Get Big or Get Out: Dairy Farmers of America
Nov 30 2021
Get Big or Get Out: Dairy Farmers of America
Dairy is big business. And while the workers and small-scale dairy farmers are getting squeezed out, those at the top are reaping the benefits and getting even richer. Farmers originally organized cooperatives to build power and market share. But one of those cooperatives, Dairy Farmers of America, has gotten so big and powerful, there are questions about whose interests they are serving.  In this episode, we unpack the growing corporate consolidation in the dairy industry and rise of farmer cooperative Dairy Farmers of America. Claire Kelloway of Open Markets Institute breaks down what the push to“get big or get out” means for farmers, workers, and consumers--and some ways to challenge that growing corporate power. Topics covered include: Bad cafeteria food is a norm that’s hard to escape – and that’s because the system is rigged that way. How the dairy industry is changing with more cows packed onto fewer farms, and driving a crisis of low prices and overproduction. The role of farmer cooperatives in supporting farmers’ livelihoods - and how those structures can go wrong. The rise of Dairy Farmers of America (DFA) – and why this powerful mega-cooperative has been sued by the very farmers who own it. How Fair Trade USA’s “fair trade dairy” label is putting its seal of approval on some of the root causes of “Unfair Dairy.” The era of the “Robber Barons” and what that has in common with today’s industrial food system. Anti-trust law, and how it can be a powerful tool to support building a fair food system for farmers, workers, and all of us who eat. Do you work on a farm participating in the “Fair Trade Dairy” program? We want to hear your perspective. Send a message to info@fairworldproject.org or call (800) 631-9980. Resources Claire Kelloway’s reporting on cafeteria contractors and how that system is rigged in favor of big food companies: ( by Leah Douglas covering Dairy Farmers of America: (  Learn more about the potential of cooperatives as a tool for farmers to transform their livelihoods and build alternative economic structures from Andres Gonzales of Manduvira Cooperative in Season One of For a Better World: (  More of Claire Kelloway’s writing on Dairy Farmers of America: (  Claire Kelloway and Open Markets Institute piece on how anti-monopoly and anti-trust rules can support worker organizing and a more democratic economy: ( Markets Institute report on “Redeeming the Democratic Promise of Agricultural Cooperatives” (
Squeezed Out: Small Dairy Farmers in Crisis
Nov 16 2021
Squeezed Out: Small Dairy Farmers in Crisis
There’s a crisis in the dairy industry  – shrinking family farms, growing corporate consolidation, and low milk prices. And while the new “fair trade dairy” label depicts rolling green hills and picturesque red barns – that imagery is nothing more than a feel good marketing tactic.  In this episode, we hear how  Jim Goodman – one of the hundreds of dairy farmers impacted by the dairy crisis – struggled to keep his family farm afloat and compete with the big dairy companies. Jim talks about how generations of failed farm policy motivated his current work with the National Family Farm Coalition’s Disparity to Parity project, an effort dedicated to mandating fair pricing and building “a racially just, economically empowered, and climate resilient food system.” Topics covered include: Corporate consolidation in the dairy industry and the explosion of mega dairies that are squeezing small dairy farmers out of business. The “get big or get out” approach to U.S. farm policy and how it shaped the current state of the dairy industry in the U.S. Organic dairy was originally a solution to match farmers with markets that would pay fairly for milk--what’s changed since the 1990s.  Family Farm Defenders’ idea of domestic fair trade encompassing “worker rights, food sovereignty, and global justice.” Behind the United States-Mexico-Canada Agreement (USMCA)’s big promises for dairy farmers. National Family Farm Coalition’s Disparity to Parity project and their vision for fair pricing and “a racially just, economically empowered, and climate resilient food system.” The long history of global opposition to free trade deals and the commodification of food. How the new “fair trade dairy” label is just another marketing scheme.   Resources National Family Farm Coalition: ( to Parity: ( Farm Defenders: ( Fair Trade Home to the U.S., written by John Peck: ​​ (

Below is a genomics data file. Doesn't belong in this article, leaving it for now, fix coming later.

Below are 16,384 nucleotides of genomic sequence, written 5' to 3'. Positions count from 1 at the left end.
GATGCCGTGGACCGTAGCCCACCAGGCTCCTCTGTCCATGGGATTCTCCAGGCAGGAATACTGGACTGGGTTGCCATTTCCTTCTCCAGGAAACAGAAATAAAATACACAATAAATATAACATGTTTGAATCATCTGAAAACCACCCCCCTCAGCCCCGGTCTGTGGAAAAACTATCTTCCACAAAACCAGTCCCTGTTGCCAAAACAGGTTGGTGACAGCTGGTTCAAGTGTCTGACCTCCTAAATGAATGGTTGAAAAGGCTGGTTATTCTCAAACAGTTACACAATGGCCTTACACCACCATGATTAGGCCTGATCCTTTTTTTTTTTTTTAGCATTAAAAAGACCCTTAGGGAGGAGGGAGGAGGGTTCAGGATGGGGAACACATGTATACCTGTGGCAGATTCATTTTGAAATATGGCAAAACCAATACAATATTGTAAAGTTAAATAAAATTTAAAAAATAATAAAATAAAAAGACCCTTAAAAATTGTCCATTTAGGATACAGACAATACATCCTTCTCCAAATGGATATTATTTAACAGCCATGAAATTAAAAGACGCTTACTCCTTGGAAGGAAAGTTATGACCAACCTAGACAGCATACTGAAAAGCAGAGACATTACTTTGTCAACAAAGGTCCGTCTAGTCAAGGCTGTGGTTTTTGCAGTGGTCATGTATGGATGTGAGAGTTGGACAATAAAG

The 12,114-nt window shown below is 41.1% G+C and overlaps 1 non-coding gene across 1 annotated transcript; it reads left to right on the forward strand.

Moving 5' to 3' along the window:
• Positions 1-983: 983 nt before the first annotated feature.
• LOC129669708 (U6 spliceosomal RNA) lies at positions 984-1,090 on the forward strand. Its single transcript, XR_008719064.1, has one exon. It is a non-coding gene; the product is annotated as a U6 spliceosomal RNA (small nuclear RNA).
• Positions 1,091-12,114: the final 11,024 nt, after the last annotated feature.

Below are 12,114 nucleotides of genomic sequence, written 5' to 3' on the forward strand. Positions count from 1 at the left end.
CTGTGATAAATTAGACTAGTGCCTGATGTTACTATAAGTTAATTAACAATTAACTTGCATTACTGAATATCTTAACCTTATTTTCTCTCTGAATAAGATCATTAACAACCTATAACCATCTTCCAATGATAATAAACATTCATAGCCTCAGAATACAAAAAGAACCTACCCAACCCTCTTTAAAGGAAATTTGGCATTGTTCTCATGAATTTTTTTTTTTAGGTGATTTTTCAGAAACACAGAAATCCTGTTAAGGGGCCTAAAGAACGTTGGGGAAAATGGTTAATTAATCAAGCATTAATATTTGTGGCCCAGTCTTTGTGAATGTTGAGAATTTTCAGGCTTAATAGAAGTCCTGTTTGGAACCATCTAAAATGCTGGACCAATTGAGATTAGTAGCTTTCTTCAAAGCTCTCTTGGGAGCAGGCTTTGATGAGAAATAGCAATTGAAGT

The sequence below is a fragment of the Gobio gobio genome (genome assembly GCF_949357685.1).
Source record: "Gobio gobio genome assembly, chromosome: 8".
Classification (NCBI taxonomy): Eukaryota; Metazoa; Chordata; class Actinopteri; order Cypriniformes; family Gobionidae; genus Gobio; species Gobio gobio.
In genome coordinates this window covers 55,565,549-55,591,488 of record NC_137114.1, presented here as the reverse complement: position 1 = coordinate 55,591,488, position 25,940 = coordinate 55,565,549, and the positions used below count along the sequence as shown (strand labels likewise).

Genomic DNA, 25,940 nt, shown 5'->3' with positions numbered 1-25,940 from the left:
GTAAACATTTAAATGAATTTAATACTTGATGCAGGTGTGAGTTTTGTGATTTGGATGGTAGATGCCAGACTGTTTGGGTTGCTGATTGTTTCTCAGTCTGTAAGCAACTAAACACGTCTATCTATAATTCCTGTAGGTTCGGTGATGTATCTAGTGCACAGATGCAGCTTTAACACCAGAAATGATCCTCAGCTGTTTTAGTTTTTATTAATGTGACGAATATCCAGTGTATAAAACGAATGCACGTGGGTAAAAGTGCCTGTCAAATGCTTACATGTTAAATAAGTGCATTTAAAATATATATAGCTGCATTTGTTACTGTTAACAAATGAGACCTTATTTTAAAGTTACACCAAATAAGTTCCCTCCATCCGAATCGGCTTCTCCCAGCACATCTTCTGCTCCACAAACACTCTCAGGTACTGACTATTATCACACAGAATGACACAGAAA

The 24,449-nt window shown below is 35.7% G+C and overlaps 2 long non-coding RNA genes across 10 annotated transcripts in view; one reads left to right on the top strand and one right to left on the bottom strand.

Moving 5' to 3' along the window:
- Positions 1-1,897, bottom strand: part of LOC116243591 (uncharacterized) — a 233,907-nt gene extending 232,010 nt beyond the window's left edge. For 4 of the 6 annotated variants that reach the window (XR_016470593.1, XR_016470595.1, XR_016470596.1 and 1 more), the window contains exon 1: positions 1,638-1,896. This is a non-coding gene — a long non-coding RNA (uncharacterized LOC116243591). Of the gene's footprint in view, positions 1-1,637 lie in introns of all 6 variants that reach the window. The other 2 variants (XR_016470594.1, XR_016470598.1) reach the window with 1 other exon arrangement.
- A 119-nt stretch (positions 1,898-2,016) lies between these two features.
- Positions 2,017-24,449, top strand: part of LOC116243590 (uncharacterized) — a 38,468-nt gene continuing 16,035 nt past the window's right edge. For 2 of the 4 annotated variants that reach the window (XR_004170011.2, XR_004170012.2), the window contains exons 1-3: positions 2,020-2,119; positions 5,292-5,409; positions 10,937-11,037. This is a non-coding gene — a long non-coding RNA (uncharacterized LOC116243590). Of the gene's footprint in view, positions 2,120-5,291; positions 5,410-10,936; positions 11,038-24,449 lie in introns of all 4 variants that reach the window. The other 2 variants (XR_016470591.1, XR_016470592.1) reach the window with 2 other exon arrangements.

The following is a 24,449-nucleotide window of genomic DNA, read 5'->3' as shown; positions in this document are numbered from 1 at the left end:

Milk with Dignity: Real Change Takes Time
Nov 2 2021
Milk with Dignity: Real Change Takes Time